Patients with metastatic vertebral lesions and/or with urinary tract obstruction should be closely observed during the first few weeks of therapy . Patients with known allergies to benzyl alcohol, an ingredient of the drug's vehicle, may present symptoms of hypersensitivity, usually local, in the form of erythema and induration at the injection site.<br/>Information for Patients: See INFORMATION FOR PATIENTS which appears after the REFERENCE section.<br/>Laboratory Tests: Response to leuprolide acetate should be monitored by measuring serum levels of testosterone and prostate-specific antigen (PSA). In the majority of patients, testosterone levels increased above baseline during the first week, declining thereafter to baseline levels or below by the end of the second week of treatment. Castrate levels were reached within two to four weeks and once attained were maintained for as long as drug administration continued.<br/>Drug Interactions: See CLINICAL PHARMACOLOGY, Pharmacokinetics section.<br/>Drug/Laboratory Test Interactions: Administration of leuprolide acetate in therapeutic doses results in suppression of the pituitary-gonadal system. Normal function is usually restored within 4 to 12 weeks after treatment is discontinued.<br/>Carcinogenesis, Mutagenesis, Impairment of Fertility: Two-year carcinogenicity studies were conducted in rats and mice. In rats, a dose-related increase of benign pituitary hyperplasia and benign pituitary adenomas was noted at 24 months when the drug was administered subcutaneously at high daily doses (0.6 to 4 mg/kg). There was a significant but not dose-related increase of pancreatic islet-cell adenomas in females and of testicular interstitial cell adenomas in males (highest incidence in the low dose group). In mice no pituitary abnormalities were observed at a dose as high as 60 mg/kg for two years. Patients have been treated with leuprolide acetate for up to three years with doses as high as 10 mg/day and for two years with doses as high as 20 mg/day without demonstrable pituitary abnormalities. Mutagenicity studies have been performed with leuprolide acetate using bacterial and mammalian systems. These studies provided no evidence of a mutagenic potential. Clinical and pharmacologic studies in adults (���18 years) with leuprolide acetate and similar analogs have shown full reversibility of fertility suppression when the drug is discontinued after continuous administration for periods of up to 24 weeks. However, no clinical studies have been conducted with leuprolide acetate to assess the reversibility of fertility suppression.<br/>Pregnancy:<br/>Teratogenic Effects:<br/>Nursing Mothers: It is not known whether leuprolide acetate is excreted in human milk. LUPRON should not be used by nursing mothers.<br/>Pediatric Use: See labeling for LUPRON INJECTION for Pediatric Use for the safety and effectiveness in children with central precocious puberty.<br/>Geriatric Use: In the clinical trials for LUPRON INJECTION, the majority (69%) of subjects studied were at least 65 years of age. Therefore, the labeling reflects the pharmacokinetics, efficacy and safety of LUPRON in this population.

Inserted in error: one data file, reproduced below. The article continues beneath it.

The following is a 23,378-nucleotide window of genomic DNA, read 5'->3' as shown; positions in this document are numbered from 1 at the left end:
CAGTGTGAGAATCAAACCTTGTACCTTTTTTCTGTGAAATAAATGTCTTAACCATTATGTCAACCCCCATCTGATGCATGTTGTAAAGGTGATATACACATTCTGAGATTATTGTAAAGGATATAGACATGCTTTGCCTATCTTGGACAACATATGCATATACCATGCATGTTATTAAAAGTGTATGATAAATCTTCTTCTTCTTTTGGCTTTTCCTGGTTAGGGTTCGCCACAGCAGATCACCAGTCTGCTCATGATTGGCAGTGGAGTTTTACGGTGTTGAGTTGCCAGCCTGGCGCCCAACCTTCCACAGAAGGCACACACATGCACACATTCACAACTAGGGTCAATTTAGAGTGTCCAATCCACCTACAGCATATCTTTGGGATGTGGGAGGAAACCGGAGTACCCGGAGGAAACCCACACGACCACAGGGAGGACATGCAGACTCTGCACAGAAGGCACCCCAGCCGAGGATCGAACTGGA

In rats subcutaneous administration of 250 to 500 times the recommended human dose, expressed on a per body weight basis, resulted in dyspnea, decreased activity, and local irritation at the injection site. There is no evidence at present that there is a clinical counterpart of this phenomenon. In early clinical trials with leuprolide acetate doses as high as 20 mg/day for up to two years caused no adverse effects differing from those observed with the 1 mg/day dose.